“If thou tastest a crust of bread, thou tastest all the stars and all the heavens.”
– Robert Browning, poet
As always, playing around with new breads.
Nothing quite like good pumpernickel rye. Fairly classic recipe with a couple of minor adjustments:
1⅛ to 1¼ cups warm water
25 grams fresh yeast
1½ tablespoons corn oil
⅓ cup molasses
2 teaspoons salt
1½ cups bread flour
1 cup rye flour
1 cup whole wheat flour
3 tablespoons gluten
3 tablespoons bitter cocoa powder
1 tablespoon caraway seeds
Crumble the yeast into about 1 cup of the warm water and let proof for five minutes. Add the remaining ingredients and mix. Add more water as needed to bring it together in a ball. Knead for 5 minutes until relatively smooth. Let rise, covered, in a warm place until doubled in bulk (if you want to develop the flavor more intensely, let rise in the refrigerator overnight. Punch down, knead for 30 seconds and place in a standard loaf pan. Let rise until doubled again. Bake at 400°F/200°C for approximately 35-40 minutes until the bread sounds hollow when thumped on.
The chipa of Paraguay, or pão de queijo of Brazil is one of our favorite little addictive snacks. A gluten-free cheese bread puff – a basic batch makes about three dozen and we have trouble making them last overnight…. I’ve experimented with different cheeses (and in the end, less cheese, it was just too much in the original recipe I learned), and just recently, with the addition of roasted garlic, and finally have a cheesy garlic bread that really ought to put The Olive Garden out of business. Hmmm, maybe I shouldn’t post the recipe, they might steal it….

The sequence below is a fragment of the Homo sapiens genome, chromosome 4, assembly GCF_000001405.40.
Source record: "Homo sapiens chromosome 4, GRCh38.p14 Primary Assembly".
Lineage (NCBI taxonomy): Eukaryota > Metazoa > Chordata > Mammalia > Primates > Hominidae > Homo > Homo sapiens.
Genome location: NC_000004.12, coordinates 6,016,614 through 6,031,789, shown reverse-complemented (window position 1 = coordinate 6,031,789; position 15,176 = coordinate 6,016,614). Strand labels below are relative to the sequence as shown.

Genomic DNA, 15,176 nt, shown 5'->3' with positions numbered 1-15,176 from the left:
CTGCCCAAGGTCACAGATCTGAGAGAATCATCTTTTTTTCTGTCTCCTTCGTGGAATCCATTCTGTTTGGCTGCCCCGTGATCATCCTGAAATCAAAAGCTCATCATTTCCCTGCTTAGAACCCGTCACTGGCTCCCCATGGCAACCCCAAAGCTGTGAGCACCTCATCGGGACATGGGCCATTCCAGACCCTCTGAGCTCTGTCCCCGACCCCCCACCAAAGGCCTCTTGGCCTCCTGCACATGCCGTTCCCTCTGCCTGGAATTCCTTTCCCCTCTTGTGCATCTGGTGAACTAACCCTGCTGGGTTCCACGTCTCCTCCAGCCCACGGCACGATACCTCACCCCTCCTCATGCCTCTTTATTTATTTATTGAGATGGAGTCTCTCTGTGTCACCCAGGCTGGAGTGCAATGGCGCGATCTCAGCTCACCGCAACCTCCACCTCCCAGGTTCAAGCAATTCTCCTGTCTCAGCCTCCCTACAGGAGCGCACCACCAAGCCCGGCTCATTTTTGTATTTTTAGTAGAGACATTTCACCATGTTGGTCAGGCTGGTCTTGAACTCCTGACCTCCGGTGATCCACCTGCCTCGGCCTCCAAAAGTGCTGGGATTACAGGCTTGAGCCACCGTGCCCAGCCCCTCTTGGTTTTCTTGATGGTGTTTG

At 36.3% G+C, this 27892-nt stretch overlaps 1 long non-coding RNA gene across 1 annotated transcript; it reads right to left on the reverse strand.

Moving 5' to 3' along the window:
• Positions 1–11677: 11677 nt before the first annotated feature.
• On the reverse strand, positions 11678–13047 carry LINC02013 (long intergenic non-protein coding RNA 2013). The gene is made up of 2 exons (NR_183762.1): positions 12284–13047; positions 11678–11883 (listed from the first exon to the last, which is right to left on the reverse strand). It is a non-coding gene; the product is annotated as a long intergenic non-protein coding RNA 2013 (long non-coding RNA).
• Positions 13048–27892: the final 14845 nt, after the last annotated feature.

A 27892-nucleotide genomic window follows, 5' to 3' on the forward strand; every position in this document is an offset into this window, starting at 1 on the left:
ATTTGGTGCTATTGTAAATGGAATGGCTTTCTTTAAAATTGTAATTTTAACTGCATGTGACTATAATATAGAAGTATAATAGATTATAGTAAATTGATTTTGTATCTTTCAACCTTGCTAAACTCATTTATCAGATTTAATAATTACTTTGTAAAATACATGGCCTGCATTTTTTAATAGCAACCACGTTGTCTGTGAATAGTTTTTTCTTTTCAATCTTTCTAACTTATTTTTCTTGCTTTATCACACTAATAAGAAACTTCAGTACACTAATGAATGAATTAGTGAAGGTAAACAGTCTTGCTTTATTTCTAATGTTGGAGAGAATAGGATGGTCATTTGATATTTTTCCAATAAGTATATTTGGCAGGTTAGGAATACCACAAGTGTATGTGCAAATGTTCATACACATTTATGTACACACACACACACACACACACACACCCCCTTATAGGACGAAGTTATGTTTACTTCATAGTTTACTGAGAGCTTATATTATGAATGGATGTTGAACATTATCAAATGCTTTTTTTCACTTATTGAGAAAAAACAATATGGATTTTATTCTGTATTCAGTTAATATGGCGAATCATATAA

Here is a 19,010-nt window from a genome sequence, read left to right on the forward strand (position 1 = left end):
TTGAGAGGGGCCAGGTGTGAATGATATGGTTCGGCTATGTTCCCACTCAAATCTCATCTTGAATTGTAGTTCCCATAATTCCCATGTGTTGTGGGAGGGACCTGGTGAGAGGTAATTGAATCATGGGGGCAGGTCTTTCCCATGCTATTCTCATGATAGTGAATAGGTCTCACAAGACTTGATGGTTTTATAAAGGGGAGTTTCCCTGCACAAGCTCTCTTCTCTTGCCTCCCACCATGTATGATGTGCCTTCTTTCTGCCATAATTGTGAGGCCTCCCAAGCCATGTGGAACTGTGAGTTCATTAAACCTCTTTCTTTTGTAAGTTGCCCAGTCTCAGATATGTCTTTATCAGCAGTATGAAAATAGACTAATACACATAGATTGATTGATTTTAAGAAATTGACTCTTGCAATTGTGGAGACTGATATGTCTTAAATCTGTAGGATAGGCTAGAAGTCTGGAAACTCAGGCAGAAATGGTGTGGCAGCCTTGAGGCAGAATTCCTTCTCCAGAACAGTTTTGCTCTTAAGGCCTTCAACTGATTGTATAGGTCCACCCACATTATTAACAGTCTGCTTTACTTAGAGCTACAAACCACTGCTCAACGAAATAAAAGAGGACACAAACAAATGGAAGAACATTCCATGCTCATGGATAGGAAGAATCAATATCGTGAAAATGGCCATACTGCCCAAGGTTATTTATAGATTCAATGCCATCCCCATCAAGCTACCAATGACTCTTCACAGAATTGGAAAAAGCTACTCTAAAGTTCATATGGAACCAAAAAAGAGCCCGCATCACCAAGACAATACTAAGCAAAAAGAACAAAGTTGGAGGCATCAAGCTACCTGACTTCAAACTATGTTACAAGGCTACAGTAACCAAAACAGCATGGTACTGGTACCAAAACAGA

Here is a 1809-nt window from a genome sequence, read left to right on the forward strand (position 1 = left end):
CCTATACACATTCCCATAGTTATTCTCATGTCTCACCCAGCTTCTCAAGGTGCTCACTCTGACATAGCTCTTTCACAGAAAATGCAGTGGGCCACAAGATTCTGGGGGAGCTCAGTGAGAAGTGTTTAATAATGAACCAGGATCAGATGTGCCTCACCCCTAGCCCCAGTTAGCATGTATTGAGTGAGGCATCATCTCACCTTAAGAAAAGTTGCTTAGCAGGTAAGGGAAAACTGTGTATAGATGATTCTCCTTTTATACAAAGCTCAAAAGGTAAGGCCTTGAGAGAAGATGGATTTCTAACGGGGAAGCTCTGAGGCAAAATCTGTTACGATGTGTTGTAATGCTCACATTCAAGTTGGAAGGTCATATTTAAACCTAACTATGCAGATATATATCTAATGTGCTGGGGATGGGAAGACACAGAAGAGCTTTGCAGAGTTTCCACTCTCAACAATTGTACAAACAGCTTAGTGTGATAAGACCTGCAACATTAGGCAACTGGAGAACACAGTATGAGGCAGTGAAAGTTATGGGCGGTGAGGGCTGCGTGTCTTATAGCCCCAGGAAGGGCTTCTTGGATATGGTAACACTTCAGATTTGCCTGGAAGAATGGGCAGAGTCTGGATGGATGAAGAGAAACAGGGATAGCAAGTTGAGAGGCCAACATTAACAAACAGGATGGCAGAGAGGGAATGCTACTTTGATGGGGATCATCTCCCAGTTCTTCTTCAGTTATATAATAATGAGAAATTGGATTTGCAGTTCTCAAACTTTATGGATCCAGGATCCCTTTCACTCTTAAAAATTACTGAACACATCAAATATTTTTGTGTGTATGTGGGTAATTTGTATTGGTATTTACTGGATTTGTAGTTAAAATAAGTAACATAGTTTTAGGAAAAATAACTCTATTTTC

500 grams manioc starch (yuca, cassava, mandioca…)
100 grams of cold butter, cut in small bits
90 grams of Pecorino Romano cheese, grated
1 head of garlic, roasted and the pulp mashed
2 large eggs
200 milliliters of whole milk
1 teaspoon salt
Combine the starch and butter and with your fingers work it through (okay, it’s a weird feeling, I have to admit, handling manioc starch, like cornstarch, tends to send shivers up my spine) until you have a sort of sandy consistency. Add in the remaining ingredients and mix well to form a soft dough (add the milk a bit at a time so that the mixture doesn’t become too soft, it should hold together and not be too sticky). Roll out into small balls, about the size of a walnut and place on a non-stick baking sheet. Bake at 400°F/200°C for approximately 15 minutes until puffed and browned (they’ll end up about the size of a ping-pong ball). Try to resist eating long enough to get them to the table.